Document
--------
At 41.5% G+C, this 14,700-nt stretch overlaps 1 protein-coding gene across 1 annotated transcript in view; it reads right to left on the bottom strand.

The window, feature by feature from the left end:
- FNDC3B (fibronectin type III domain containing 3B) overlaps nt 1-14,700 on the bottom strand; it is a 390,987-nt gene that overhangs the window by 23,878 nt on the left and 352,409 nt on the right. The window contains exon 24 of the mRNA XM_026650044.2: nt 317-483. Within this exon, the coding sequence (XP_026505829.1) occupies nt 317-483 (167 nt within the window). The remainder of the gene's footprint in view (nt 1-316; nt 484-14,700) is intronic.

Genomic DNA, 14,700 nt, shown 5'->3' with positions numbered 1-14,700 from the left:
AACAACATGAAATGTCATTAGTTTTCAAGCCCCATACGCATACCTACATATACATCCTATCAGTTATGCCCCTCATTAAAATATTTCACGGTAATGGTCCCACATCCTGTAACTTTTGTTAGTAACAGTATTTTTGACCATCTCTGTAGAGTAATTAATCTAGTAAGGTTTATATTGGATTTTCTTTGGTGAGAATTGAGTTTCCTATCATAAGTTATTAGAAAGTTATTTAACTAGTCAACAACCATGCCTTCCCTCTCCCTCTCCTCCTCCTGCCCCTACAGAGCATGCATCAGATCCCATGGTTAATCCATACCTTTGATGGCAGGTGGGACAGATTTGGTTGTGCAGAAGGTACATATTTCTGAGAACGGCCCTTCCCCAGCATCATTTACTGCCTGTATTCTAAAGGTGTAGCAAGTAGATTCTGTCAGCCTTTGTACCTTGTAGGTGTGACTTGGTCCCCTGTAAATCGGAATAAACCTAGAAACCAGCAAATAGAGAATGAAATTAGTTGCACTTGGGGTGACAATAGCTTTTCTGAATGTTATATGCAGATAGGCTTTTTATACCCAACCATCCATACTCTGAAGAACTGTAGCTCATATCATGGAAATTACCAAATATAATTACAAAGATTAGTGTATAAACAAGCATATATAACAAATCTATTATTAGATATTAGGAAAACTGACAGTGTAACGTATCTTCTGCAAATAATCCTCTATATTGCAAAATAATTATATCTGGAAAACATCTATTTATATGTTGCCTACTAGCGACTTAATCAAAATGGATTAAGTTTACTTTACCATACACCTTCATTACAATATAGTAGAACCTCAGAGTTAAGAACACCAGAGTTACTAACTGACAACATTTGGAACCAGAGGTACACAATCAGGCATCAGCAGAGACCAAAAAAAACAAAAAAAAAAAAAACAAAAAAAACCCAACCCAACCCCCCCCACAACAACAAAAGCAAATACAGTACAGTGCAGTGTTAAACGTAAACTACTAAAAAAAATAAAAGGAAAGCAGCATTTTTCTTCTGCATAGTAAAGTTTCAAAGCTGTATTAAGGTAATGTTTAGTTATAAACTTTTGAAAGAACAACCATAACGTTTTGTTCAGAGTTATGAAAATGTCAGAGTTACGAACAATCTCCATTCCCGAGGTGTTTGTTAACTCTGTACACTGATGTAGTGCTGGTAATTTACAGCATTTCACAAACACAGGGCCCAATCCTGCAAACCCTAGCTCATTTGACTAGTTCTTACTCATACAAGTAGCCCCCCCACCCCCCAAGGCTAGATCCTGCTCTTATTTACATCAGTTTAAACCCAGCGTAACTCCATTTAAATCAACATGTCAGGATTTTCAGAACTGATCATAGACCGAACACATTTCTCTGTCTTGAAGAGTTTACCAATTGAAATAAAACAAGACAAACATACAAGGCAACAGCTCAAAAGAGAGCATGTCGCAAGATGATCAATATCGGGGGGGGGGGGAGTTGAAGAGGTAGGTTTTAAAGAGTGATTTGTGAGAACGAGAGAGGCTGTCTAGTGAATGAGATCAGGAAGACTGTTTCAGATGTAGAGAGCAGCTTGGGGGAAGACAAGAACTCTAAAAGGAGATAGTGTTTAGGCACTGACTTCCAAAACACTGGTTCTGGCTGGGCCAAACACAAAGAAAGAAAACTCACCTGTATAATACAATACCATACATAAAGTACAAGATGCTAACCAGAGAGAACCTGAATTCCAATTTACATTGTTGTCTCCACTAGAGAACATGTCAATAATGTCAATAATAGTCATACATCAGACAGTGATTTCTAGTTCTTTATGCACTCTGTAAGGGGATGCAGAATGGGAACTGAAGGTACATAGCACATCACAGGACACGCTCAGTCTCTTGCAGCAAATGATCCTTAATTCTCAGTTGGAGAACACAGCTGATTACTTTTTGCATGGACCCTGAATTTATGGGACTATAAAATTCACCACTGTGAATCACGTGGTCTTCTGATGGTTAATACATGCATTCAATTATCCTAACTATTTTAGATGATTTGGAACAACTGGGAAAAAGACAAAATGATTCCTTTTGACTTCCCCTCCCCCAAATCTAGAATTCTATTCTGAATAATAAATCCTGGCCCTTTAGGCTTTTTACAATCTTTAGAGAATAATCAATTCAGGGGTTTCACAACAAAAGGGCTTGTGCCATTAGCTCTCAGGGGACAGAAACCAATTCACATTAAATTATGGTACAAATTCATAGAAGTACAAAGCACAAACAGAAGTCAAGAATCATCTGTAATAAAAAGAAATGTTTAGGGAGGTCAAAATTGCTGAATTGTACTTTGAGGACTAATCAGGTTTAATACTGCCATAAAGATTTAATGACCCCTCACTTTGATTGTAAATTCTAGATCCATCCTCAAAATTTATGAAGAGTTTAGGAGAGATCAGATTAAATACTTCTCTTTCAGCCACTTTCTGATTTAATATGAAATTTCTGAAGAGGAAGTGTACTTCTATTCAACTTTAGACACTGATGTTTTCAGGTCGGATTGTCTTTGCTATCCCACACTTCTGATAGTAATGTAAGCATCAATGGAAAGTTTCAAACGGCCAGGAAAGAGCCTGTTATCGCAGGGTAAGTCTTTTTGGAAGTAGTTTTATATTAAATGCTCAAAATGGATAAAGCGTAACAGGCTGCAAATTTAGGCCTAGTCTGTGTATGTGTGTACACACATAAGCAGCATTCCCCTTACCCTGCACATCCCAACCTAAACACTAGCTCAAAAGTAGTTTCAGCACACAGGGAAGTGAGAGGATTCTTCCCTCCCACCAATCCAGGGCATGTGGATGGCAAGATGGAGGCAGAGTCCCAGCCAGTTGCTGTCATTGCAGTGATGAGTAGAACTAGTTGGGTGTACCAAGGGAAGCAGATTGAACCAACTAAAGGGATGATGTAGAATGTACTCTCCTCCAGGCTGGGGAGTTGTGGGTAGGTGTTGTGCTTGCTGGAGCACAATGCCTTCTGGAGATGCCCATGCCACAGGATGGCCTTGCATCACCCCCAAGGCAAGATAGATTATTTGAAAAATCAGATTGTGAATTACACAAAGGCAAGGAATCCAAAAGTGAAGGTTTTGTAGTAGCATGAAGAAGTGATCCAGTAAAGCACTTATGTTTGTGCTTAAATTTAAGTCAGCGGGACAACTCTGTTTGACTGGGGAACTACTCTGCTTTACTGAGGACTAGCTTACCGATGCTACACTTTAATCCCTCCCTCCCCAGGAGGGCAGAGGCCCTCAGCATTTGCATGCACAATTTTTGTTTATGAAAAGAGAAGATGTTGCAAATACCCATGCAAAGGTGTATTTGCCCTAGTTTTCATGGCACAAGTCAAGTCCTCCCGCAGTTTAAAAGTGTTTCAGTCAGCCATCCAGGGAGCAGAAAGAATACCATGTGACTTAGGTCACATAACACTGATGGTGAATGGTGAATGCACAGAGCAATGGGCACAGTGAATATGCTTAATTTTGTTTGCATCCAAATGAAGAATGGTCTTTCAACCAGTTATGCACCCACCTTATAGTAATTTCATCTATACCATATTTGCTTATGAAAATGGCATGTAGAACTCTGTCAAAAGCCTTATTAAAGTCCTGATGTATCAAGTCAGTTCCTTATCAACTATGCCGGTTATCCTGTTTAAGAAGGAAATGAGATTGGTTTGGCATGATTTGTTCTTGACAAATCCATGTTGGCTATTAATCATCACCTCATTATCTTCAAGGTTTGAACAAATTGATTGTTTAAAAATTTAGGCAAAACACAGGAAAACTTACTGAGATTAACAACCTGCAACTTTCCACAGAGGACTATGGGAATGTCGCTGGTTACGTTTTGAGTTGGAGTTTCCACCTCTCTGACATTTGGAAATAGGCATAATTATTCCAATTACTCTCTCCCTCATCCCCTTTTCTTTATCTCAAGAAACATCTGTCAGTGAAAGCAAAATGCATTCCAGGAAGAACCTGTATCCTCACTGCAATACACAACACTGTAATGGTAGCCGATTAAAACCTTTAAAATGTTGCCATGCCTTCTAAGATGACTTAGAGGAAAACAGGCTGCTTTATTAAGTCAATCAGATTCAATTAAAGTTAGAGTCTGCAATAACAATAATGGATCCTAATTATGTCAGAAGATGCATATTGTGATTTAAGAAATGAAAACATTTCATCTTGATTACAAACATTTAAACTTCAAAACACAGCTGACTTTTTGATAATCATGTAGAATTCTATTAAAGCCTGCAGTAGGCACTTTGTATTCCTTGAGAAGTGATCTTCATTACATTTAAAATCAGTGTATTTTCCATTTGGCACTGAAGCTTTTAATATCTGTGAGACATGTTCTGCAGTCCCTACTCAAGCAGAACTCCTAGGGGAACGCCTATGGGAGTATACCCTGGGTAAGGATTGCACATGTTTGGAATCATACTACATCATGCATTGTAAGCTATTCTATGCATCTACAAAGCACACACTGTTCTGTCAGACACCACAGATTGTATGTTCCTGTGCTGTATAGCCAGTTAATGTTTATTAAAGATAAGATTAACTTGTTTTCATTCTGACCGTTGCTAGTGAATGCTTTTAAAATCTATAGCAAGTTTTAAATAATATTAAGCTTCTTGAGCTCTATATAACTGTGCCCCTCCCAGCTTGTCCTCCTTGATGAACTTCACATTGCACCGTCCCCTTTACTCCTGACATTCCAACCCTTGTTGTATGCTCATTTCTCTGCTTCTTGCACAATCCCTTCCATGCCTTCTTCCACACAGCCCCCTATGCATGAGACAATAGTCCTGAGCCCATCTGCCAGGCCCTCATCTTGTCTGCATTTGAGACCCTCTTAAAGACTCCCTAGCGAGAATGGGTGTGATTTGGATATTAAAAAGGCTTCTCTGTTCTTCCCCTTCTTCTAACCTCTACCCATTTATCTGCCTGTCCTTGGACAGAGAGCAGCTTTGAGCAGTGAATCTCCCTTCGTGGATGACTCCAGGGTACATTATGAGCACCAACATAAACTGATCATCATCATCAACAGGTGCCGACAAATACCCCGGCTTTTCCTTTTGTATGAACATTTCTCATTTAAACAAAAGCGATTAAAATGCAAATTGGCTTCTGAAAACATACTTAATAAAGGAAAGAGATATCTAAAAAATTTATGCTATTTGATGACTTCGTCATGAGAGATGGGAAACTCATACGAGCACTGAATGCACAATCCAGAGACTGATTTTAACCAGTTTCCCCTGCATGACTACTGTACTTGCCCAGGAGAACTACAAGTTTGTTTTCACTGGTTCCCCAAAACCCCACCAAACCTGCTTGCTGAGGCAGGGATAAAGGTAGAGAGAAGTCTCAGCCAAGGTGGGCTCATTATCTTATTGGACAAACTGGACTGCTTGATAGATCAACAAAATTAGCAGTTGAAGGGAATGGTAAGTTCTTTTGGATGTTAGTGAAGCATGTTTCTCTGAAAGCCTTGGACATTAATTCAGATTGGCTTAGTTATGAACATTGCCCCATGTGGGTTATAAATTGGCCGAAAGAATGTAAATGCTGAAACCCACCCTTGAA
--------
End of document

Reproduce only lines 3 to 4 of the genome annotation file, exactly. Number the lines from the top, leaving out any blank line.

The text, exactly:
- FNDC3B (fibronectin type III domain containing 3B) overlaps nt 1-14,700 on the bottom strand; it is a 390,987-nt gene that overhangs the window by 23,878 nt on the left and 352,409 nt on the right. The window contains exon 24 of the mRNA XM_026650044.2: nt 317-483. Within this exon, the coding sequence (XP_026505829.1) occupies nt 317-483 (167 nt within the window). The remainder of the gene's footprint in view (nt 1-316; nt 484-14,700) is intronic.

Genomic DNA, 14,700 nt, shown 5'->3' with positions numbered 1-14,700 from the left: